A configuration of a software development apparatus according to a second embodiment of the present invention is similar to that of the software development apparatus according to the first embodiment shown in FIG. 4. Therefore, repetitive constituent elements and functions of the apparatus will not be repeatedly described herein in detail.

FIG. 9 is a block diagram showing a functional configuration of the software development apparatus according to the second embodiment of the present invention. The software development apparatus shown in FIG. 9 differs from that shown in FIG. 5 only in that a compiler 107 and an object file reformatting section 108 which converts and reformats an object file generated by compiler 107 into a form of the assembler source. The repetitive constituent elements and functions of the apparatus will not be, therefore, described herein in detail.

FIG. 10 is a flow chart for describing the processing procedures of the software development apparatus according to the second embodiment of the present invention. Among the processing procedures of the software development apparatus in this embodiment, step S11 in the flow chart shown in FIG. 6 is replaced by steps S21 to S23 shown in FIG. 10. Therefore, the repetitive processing procedures will not be described herein in detail. In this embodiment, it is assumed to carry out program development using a high-level language such as C language.

First, a programmer designates, from an original source file in the high-level language, the location of a program to be arranged in semiconductor memory device 1 (S21).

FIG. 11 shows part of the program arranged in semiconductor memory device 1 in the software development using the C language. The location of the program to be arranged in semiconductor memory device 1 is indicated by a portion surrounded by “#pragma_stash1_top” and “#pragma_stash1_end”. Herein, “#pragma_stash1_top” and “#pragma_stash1_end” indicate reserved control character strings.

Next, compiler 107 compiles the high-level language program and generates an object file (S22). Since this compiling is similar to that in ordinary software development using a high-level language, it will not be described herein in detail.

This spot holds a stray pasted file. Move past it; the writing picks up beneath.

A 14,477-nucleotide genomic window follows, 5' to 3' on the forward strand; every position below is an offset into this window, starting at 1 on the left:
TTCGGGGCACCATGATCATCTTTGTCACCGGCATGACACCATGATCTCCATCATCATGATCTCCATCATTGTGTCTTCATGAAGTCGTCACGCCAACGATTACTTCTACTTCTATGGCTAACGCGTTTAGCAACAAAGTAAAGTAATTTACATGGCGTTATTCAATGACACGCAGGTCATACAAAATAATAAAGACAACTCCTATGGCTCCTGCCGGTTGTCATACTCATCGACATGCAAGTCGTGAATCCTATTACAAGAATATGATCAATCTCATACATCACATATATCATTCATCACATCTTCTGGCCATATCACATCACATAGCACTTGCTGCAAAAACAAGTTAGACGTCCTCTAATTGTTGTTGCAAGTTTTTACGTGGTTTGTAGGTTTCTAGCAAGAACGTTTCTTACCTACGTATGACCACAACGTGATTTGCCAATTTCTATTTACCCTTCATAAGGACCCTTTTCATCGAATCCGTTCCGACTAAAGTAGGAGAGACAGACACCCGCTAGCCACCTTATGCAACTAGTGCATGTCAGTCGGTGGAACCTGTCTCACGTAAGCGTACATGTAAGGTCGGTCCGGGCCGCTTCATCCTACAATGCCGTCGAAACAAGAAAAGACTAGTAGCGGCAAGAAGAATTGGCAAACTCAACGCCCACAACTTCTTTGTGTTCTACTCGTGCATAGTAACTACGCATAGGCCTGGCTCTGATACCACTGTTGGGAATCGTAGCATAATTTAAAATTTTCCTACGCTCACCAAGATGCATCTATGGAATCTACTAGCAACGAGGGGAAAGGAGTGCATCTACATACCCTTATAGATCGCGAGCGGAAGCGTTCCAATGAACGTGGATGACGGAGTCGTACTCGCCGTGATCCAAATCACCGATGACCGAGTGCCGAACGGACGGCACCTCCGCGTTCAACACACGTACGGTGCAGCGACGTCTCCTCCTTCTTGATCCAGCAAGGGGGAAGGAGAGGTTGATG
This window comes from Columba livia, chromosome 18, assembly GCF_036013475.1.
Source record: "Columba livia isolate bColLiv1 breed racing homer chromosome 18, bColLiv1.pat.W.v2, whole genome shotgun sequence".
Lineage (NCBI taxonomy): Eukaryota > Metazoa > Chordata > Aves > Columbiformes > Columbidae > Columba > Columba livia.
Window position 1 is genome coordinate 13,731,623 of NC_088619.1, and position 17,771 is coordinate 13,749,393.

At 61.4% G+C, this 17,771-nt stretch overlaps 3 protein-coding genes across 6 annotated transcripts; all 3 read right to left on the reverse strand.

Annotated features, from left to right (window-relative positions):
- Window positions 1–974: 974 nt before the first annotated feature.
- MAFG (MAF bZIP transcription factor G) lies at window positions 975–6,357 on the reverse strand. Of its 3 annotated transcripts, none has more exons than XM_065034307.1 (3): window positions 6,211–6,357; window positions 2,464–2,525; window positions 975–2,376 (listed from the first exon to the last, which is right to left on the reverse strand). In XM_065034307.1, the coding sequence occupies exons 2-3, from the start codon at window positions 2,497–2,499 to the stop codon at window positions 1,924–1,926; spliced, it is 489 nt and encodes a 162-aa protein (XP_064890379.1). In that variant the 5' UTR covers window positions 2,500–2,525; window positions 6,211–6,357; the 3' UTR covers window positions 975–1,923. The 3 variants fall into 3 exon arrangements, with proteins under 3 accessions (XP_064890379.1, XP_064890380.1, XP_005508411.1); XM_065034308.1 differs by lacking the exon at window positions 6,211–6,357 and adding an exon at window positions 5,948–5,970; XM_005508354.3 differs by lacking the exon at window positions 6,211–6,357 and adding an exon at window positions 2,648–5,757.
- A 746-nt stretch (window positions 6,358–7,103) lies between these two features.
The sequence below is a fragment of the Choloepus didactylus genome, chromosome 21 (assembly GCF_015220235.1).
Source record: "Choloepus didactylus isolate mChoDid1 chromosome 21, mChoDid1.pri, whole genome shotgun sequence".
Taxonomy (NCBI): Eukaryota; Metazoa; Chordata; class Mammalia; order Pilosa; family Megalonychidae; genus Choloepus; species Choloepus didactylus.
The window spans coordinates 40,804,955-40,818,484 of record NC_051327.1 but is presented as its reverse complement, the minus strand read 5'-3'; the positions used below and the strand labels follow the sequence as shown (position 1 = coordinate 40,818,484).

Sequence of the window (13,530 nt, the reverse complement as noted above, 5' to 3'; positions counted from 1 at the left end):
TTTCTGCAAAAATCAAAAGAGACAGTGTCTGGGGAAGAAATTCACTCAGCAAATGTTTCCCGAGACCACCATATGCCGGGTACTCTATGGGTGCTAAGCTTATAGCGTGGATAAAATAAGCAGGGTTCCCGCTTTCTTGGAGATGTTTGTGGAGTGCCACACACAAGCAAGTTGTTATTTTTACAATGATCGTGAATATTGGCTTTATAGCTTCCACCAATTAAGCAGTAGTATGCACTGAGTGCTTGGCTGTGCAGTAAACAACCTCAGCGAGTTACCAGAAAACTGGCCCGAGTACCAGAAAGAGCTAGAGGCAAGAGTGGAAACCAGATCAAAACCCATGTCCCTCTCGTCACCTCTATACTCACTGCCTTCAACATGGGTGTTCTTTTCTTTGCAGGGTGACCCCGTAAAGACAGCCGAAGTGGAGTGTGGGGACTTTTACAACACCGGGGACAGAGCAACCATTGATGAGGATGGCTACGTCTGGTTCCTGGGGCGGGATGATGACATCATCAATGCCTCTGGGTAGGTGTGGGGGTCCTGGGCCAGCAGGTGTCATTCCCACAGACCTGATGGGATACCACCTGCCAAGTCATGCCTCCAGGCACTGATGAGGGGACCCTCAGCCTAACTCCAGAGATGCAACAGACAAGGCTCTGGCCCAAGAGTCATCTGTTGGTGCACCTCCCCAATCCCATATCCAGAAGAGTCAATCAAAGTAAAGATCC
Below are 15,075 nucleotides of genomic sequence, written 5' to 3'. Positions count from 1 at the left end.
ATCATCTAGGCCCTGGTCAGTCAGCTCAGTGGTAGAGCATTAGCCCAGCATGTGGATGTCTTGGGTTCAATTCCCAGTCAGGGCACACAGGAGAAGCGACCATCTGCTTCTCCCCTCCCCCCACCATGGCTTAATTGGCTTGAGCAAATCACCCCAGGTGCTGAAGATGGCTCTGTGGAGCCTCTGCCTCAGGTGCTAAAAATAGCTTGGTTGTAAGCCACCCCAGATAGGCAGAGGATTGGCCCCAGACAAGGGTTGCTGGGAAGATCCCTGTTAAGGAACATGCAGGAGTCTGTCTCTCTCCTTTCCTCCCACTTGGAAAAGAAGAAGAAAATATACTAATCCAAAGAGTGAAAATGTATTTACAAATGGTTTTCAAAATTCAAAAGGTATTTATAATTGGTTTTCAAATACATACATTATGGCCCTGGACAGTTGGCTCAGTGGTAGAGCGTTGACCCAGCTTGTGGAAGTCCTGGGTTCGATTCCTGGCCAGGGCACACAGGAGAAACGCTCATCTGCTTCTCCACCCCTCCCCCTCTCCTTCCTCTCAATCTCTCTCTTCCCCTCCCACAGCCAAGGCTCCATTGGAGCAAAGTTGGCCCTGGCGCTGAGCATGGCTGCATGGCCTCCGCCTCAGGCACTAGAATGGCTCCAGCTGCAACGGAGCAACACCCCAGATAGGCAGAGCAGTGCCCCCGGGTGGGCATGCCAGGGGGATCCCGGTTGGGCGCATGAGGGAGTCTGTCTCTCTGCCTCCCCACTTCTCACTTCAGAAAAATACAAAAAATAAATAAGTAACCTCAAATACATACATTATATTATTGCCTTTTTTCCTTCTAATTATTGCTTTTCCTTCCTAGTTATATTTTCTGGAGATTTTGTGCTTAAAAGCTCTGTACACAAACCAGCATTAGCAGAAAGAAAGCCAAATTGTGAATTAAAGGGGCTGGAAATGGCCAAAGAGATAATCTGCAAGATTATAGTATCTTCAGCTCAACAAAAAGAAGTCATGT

Object file reformatting section 108 disassembles the object file generated by compiler 107 together with source line information. The disassembly result, which includes information corresponding to the assembly language-level program generated by compiler 107, can be converted into the form of the assembler source shown in FIG. 7A (S23). The assembler source thus reformatted and generated is subjected to the processings in step S12 and the following steps shown in FIG. 6.

As described above, according to the software development apparatus in this embodiment, the high-level language program is compiled to generate the object file and, then, the object file is disassembled and reformatted. Therefore, in addition to the advantages described in the first embodiment of the present invention, it is possible to carry out software development corresponding to the processor system which uses semiconductor memory device 1 by even the program using a high-level language.

Third Embodiment

A semiconductor memory device according to a third embodiment of the present invention can arrange two sets of programs therein. Since a semiconductor memory device which arranges therein three or more sets of programs can be easily estimated from the semiconductor memory device in this embodiment, it will not be described herein in detail.

FIG. 12 is a block diagram showing a schematic configuration of the semiconductor memory device according to the third embodiment of the present invention. Semiconductor memory device 1 a includes an address table 1 (41), an address table 2 (42), determination units 43 and 44, an instruction buffer 1 (45), an instruction buffer 2 (46), and a selector 47.